“What is your dearest wish? What dreams do you have for the future? What do you want to be or do? Imagine your dream coming true. How wonderful would it be. How fulfilling.
“What holds you back from realizing your wish? What is it in you that stops you from really going for it?” ~ Gabriele Oettingen, Rethinking Positive Thinking
What holds you back?
As we near the end of another year, take a moment to reflect on this year that has nearly passed. Think back to January. Did you have big dreams? Make any resolutions? Set a BIG goal? Now that the year is almost over, how are you doing? Are you still on track?
If you are like many of us, chances are you are not at the place you hoped you’d be. Not much thinner. Not much wealthier. Maybe still stuck in a job you don’t like. As you look back over the year, you may not like what you see very much . . . another year has passed and you have made little or no progress on your goals.
WOOP it up!
If this pretty much describes where you are, I invite you to consider a different way to approach your goals, dreams and desires. The method is called WOOP. WOOP is an acronym for Wish – Outcome – Obstacle – Plan. The concept of WOOP was developed by Gabriele Oettingen with assistance from her husband, Peter Gollwitzer, both psychologists studying in the field of human motivation. The science behind WOOP gives us an interesting insight — the obstacles that we believe are standing in our way and preventing us from reaching our goals and desires can actually become stepping stones on the road to achieving those goals and realizing those desires. Or, as Marcus Aurelius, Stoic philosopher and Roman emperor, stated it about 1,800 years ago: “The impediment to action advances action. What stands in the way becomes the way.”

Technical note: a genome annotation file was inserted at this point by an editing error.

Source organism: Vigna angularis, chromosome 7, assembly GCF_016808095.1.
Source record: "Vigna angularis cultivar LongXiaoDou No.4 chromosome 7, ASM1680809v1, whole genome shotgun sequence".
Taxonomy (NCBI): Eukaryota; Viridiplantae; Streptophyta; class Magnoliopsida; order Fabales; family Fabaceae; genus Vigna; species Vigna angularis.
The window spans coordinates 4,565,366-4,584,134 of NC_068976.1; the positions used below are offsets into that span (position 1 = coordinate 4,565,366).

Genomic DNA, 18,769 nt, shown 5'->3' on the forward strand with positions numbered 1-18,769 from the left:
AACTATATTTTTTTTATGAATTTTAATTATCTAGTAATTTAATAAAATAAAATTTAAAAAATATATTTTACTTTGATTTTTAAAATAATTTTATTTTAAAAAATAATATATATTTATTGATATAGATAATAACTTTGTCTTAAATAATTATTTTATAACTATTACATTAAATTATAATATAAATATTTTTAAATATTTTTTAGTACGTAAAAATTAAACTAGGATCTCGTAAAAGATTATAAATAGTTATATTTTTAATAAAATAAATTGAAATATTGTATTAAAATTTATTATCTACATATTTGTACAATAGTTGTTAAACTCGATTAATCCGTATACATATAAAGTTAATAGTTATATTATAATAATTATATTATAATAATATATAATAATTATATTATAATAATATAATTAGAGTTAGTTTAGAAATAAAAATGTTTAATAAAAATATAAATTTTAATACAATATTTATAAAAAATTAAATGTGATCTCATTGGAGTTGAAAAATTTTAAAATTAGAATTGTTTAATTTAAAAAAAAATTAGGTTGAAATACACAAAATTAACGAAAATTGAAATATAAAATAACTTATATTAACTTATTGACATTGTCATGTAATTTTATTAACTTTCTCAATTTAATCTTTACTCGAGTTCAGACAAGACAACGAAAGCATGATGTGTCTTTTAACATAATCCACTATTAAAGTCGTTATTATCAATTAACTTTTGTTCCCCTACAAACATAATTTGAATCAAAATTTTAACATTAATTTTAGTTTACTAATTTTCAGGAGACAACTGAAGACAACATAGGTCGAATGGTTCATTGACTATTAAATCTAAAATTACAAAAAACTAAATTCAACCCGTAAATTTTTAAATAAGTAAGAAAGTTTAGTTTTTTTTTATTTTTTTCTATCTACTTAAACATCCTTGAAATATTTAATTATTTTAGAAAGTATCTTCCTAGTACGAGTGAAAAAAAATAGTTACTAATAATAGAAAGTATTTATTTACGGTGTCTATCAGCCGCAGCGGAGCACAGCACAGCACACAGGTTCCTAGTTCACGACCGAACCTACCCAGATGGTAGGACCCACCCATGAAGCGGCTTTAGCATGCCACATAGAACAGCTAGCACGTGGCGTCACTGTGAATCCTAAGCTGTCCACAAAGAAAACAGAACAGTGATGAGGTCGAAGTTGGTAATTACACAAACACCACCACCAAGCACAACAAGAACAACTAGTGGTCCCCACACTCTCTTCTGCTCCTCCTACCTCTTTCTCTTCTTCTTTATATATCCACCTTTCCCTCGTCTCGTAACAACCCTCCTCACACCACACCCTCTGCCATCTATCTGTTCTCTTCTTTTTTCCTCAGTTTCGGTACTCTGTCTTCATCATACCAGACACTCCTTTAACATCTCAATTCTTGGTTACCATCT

Wish – Outcome – Obstacle – Plan
These are the 4 parts of the WOOP technique: State your wish. Envision the outcome of the wish fulfilled. Consider the obstacles – internal as well as external — that you might encounter. Make a plan for how you will address each obstacle that you might come upon.
Those, very briefly, are the fundamentals of WOOP. You can learn more from the in-depth treatment on the WOOP website. For this article, I want to focus on the importance of planning.
Step 4 – Make A Plan
“The power of a plan is not that it will get you there. The power of a plan is that it will get you started.” [Olson]
OK. If you are following the WOOP method, you have written down your current goal, or “wish”. You have envisioned the outcome, what the #1 benefit of achieving the goal will be. You have confronted the obstacles within you that are standing in the way. Now, it’s time for making the plan.
Let’s be very clear here. The objective is not to create the perfect plan that will take you from the beginning all the way to the end of reaching your goal. If your goal sufficiently stretches you, such a plan isn’t possible anyway. There are too many variables, too many vagaries in life, too many unexpected occurrences to create the “perfect” plan. Sure, you’ve identified the obstacles within yourself, but there are apt to be other obstacles that don’t even exist yet that you will encounter on your path to your goal. The objective right now is to create the plan that will get you started.